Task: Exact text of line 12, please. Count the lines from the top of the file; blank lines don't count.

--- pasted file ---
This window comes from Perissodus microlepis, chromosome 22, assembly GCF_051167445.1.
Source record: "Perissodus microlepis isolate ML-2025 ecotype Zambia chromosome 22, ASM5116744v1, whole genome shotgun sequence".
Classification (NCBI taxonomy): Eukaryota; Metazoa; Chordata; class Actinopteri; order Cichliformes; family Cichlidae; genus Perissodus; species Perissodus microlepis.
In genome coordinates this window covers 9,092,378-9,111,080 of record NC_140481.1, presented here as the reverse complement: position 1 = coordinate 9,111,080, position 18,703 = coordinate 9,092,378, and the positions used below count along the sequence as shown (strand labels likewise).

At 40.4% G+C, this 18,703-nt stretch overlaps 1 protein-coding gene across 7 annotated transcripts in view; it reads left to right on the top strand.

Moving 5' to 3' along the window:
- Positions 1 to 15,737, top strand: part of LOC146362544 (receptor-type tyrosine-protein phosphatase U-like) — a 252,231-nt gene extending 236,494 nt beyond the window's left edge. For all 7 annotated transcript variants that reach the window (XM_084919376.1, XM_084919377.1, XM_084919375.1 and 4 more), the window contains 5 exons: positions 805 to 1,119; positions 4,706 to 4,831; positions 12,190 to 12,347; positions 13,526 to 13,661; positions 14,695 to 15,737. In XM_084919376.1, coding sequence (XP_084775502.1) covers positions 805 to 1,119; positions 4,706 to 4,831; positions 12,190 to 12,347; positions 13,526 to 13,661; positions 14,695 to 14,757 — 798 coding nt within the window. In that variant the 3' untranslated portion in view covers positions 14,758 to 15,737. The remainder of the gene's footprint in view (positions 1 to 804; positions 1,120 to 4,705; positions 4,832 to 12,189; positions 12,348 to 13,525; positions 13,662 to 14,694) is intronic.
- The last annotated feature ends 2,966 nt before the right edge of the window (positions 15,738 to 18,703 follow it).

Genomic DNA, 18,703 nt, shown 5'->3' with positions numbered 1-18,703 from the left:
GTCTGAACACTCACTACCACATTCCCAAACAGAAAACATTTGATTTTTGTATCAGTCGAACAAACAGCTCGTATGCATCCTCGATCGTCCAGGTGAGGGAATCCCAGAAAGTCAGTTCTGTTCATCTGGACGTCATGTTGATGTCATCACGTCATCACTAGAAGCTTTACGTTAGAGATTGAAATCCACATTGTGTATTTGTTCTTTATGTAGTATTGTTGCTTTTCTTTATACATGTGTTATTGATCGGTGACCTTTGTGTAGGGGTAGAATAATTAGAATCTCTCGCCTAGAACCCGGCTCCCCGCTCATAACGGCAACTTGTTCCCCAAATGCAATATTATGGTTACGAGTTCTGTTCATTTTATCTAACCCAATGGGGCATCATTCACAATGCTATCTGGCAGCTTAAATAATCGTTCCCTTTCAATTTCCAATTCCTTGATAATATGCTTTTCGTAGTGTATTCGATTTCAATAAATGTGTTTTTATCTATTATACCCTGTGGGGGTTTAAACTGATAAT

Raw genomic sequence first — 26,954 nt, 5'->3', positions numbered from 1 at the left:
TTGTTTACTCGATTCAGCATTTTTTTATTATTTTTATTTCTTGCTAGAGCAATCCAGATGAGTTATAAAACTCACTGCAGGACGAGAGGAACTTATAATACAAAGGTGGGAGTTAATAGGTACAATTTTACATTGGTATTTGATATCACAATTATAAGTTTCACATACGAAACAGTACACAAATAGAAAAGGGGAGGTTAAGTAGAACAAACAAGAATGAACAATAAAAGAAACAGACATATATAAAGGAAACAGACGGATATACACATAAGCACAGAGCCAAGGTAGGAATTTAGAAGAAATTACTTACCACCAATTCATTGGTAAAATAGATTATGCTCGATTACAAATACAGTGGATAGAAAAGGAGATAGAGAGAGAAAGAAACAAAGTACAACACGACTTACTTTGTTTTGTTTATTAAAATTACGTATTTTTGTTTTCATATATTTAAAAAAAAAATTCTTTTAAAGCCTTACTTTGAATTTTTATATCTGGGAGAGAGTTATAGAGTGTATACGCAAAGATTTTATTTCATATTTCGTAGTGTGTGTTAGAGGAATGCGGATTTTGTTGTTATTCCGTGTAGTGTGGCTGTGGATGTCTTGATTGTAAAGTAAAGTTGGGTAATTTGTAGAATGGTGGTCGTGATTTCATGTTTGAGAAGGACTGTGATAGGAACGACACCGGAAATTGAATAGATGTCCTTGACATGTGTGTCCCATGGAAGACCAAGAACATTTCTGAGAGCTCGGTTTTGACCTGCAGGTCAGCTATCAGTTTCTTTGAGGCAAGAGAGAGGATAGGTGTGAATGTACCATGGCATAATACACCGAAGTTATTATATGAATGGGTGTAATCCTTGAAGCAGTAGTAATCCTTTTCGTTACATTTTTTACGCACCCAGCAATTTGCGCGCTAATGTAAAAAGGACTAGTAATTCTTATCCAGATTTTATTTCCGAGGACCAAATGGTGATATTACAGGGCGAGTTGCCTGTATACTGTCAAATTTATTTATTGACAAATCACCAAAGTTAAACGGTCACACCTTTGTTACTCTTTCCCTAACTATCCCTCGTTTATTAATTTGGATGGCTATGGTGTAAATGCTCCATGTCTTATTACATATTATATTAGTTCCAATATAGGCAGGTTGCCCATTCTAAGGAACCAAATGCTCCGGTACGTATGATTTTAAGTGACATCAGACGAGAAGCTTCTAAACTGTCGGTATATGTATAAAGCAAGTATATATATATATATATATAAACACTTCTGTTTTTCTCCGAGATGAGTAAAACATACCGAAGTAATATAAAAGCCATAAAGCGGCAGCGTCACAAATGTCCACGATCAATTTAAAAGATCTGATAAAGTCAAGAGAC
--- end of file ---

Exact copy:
TTGTTTACTCGATTCAGCATTTTTTTATTATTTTTATTTCTTGCTAGAGCAATCCAGATGAGTTATAAAACTCACTGCAGGACGAGAGGAACTTATAATACAAAGGTGGGAGTTAATAGGTACAATTTTACATTGGTATTTGATATCACAATTATAAGTTTCACATACGAAACAGTACACAAATAGAAAAGGGGAGGTTAAGTAGAACAAACAAGAATGAACAATAAAAGAAACAGACATATATAAAGGAAACAGACGGATATACACATAAGCACAGAGCCAAGGTAGGAATTTAGAAGAAATTACTTACCACCAATTCATTGGTAAAATAGATTATGCTCGATTACAAATACAGTGGATAGAAAAGGAGATAGAGAGAGAAAGAAACAAAGTACAACACGACTTACTTTGTTTTGTTTATTAAAATTACGTATTTTTGTTTTCATATATTTAAAAAAAAAATTCTTTTAAAGCCTTACTTTGAATTTTTATATCTGGGAGAGAGTTATAGAGTGTATACGCAAAGATTTTATTTCATATTTCGTAGTGTGTGTTAGAGGAATGCGGATTTTGTTGTTATTCCGTGTAGTGTGGCTGTGGATGTCTTGATTGTAAAGTAAAGTTGGGTAATTTGTAGAATGGTGGTCGTGATTTCATGTTTGAGAAGGACTGTGATAGGAACGACACCGGAAATTGAATAGATGTCCTTGACATGTGTGTCCCATGGAAGACCAAGAACATTTCTGAGAGCTCGGTTTTGACCTGCAGGTCAGCTATCAGTTTCTTTGAGGCAAGAGAGAGGATAGGTGTGAATGTACCATGGCATAATACACCGAAGTTATTATATGAATGGGTGTAATCCTTGAAGCAGTAGTAATCCTTTTCGTTACATTTTTTACGCACCCAGCAATTTGCGCGCTAATGTAAAAAGGACTAGTAATTCTTATCCAGATTTTATTTCCGAGGACCAAATGGTGATATTACAGGGCGAGTTGCCTGTATACTGTCAAATTTATTTATTGACAAATCACCAAAGTTAAACGGTCACACCTTTGTTACTCTTTCCCTAACTATCCCTCGTTTATTAATTTGGATGGCTATGGTGTAAATGCTCCATGTCTTATTACATATTATATTAGTTCCAATATAGGCAGGTTGCCCATTCTAAGGAACCAAATGCTCCGGTACGTATGATTTTAAGTGACATCAGACGAGAAGCTTCTAAACTGTCGGTATATGTATAAAGCAAGTATATATATATATATATATAAACACTTCTGTTTTTCTCCGAGATGAGTAAAACATACCGAAGTAATATAAAAGCCATAAAGCGGCAGCGTCACAAATGTCCACGATCAATTTAAAAGATCTGATAAAGTCAAGAGAC